The royalty investment industry, which is largely driven by drilling activity, sagged between 1960 and 1979 in comparison to the first half of the century. Skyrocketing foreign oil prices in the late 1970s and early 1980s, however, spurred renewed U.S. drilling. The number of new wells drilled jumped past 90,000 per year, and U.S. oil production surged to nearly 9 million barrels per day in the early and mid 1980s. Growth was short-lived, however, as falling crude and gas prices plummeted in the late 1980s. By 1990 the United States was producing about 7 million barrels of oil per day. That number has declined in the 1990s. In December 1999, the U.S. produced 5.9 million barrels a day, down slightly from a year earlier when production stood at 6 million barrels per day. During this same time, liquid natural gas production stood at 1.8 million barrels per day, up from 1.6 million the previous December.
Oil and gas drilling in the United States, however, ended the 1990s on a strong note. According to Petroleum Finance Week, during the fourth quarter of 1999, completions of oil and gas wells and dry holes hit 5,442, a 5 percent increase from 5,188 completions during 1998's fourth quarter. The number of U.S. drilling permits increased in 31.2 percent in December 1999 to 2,445, as compared to 1,864 a year earlier. There was, however, a 32 percent decrease in the total footage drilled, from 139.5 million feet in 1998's fourth quarter, to 19.5 million feet in 1999.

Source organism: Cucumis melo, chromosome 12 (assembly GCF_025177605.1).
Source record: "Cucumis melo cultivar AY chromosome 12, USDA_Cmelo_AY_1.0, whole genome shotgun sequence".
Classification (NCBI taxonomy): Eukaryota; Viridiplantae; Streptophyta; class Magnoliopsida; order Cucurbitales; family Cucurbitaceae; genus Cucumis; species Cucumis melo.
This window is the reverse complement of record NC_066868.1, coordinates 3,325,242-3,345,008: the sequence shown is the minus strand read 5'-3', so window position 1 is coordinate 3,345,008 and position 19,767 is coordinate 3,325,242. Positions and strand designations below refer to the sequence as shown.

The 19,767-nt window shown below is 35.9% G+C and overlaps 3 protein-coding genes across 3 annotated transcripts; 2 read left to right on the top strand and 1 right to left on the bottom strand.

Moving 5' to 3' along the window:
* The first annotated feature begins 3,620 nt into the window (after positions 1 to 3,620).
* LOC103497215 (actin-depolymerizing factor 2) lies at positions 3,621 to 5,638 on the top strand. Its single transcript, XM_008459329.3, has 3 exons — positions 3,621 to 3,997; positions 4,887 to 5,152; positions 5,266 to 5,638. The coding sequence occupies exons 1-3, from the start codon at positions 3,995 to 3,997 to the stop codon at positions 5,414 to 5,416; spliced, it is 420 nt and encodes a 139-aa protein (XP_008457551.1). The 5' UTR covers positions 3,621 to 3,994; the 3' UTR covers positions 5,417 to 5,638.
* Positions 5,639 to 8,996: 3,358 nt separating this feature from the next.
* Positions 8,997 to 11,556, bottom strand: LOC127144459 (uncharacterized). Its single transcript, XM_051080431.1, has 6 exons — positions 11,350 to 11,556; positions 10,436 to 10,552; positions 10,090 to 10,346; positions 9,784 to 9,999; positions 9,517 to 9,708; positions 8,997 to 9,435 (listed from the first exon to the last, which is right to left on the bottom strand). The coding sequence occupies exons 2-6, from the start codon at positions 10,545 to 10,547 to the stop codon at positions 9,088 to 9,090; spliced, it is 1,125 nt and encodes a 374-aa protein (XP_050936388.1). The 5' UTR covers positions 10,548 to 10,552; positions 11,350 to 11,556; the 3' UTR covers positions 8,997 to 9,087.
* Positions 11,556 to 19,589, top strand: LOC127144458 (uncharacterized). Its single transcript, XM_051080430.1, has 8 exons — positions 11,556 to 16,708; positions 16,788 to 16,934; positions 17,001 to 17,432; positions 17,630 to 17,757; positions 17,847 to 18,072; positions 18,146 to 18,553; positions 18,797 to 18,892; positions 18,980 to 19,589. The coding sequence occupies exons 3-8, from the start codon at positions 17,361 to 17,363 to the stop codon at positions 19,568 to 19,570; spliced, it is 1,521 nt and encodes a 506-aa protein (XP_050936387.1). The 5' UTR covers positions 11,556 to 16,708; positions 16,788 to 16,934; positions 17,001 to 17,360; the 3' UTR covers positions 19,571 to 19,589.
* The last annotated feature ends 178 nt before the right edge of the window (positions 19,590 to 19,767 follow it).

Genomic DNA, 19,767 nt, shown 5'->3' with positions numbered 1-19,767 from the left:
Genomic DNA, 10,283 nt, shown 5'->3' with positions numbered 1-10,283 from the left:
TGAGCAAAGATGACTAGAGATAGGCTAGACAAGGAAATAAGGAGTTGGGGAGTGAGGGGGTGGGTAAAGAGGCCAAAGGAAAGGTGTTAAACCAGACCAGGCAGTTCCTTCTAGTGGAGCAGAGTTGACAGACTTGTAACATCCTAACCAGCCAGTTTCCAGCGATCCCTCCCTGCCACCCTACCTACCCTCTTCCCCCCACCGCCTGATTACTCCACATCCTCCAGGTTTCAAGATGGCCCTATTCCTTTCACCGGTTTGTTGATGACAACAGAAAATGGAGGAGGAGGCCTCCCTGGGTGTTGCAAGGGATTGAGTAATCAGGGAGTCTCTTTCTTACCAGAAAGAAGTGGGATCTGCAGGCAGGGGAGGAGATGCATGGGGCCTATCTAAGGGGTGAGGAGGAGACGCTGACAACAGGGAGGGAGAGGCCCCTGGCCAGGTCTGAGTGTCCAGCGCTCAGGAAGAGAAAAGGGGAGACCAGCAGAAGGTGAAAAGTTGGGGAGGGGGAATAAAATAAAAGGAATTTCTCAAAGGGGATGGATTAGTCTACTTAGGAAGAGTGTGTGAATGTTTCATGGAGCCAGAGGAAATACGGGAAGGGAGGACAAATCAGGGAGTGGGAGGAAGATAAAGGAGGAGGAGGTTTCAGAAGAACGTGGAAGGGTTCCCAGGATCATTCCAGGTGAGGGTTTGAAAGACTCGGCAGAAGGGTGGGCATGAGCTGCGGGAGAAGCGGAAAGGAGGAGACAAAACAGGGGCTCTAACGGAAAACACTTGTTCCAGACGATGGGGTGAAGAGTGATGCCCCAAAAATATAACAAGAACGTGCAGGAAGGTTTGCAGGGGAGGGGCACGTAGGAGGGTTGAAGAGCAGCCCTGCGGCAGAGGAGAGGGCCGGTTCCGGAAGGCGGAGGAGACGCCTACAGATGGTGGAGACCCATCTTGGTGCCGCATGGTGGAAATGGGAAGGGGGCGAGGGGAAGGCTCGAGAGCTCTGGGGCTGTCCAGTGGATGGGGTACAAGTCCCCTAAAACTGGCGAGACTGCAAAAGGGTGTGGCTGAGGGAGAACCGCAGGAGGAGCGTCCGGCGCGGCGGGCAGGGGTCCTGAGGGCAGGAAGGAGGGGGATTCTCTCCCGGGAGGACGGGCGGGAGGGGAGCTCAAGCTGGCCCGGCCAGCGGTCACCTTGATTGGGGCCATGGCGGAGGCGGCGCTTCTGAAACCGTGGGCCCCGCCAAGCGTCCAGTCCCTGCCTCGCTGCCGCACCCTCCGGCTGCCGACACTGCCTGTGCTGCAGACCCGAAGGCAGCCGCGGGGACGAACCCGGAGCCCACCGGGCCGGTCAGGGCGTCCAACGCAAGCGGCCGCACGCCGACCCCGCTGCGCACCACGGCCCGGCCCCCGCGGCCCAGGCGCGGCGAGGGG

Going into the mid 1990s, royalty investment firms were still suffering from the effects of low energy prices and reduced drilling activity. Revenues dropped more than 13 percent to around $70 million. Likewise, the number of royalty trading companies slipped from 600 to 550. The industry continued its decline in the early 1990s as the number of active U.S. oil wells continued to drop. Contributing to the continued lull in U.S. oil and gas royalty trading activity was an increase in drilling overseas, particularly in South America and Australia.
U.S. oil and natural gas drilling expenditures, however, have increased in the late 1990s and in 1998 hit the highest level they had been since 1985. In 1998, total drilling expenditures rose 9.6 percent from 1997 and were estimated at $17.6 billion, up from $16.0 billion the previous year, according to the "1998 Joint Association Survey on Drilling Costs".
Despite a slowdown in the 1980s and 1990s, the long-term prospects for the oil and gas royalty investment industry are bright. Crude and gas prices, which are rising as a result of multiple factors, should boost investment activity and profits. Industry employment was expected to jump significantly between 1990 and 2005, according to the U.S. Bureau of Labor Statistics. Jobs for executives, which make up 10 percent of the industry work force, should climb by more than 50 percent. Management support positions should rise similarly, and sales and legal positions will likely leap more than 70 percent.
American Petroleum Institute. "1998 Drilling Expenditures." 9 November 1999. Available from http://www.api.org/release.cgi .
——. "Energy Facts & FAQs." January 2000. Available from http://www.api.org/faqs/ .
Darnay, Arsen J., ed. Finance, Insurance, and Real Estate, USA. Farmington Hills, MI: Gale Group, 1996.
Dun's Census of American Business, 1997. Bethlehem, PA: Dun and Bradstreet, 1997.
"U.S. Oil and Gas Drilling Showed Strength Toward the End of Last Year." Petroleum Finance Week, 7 February 2000.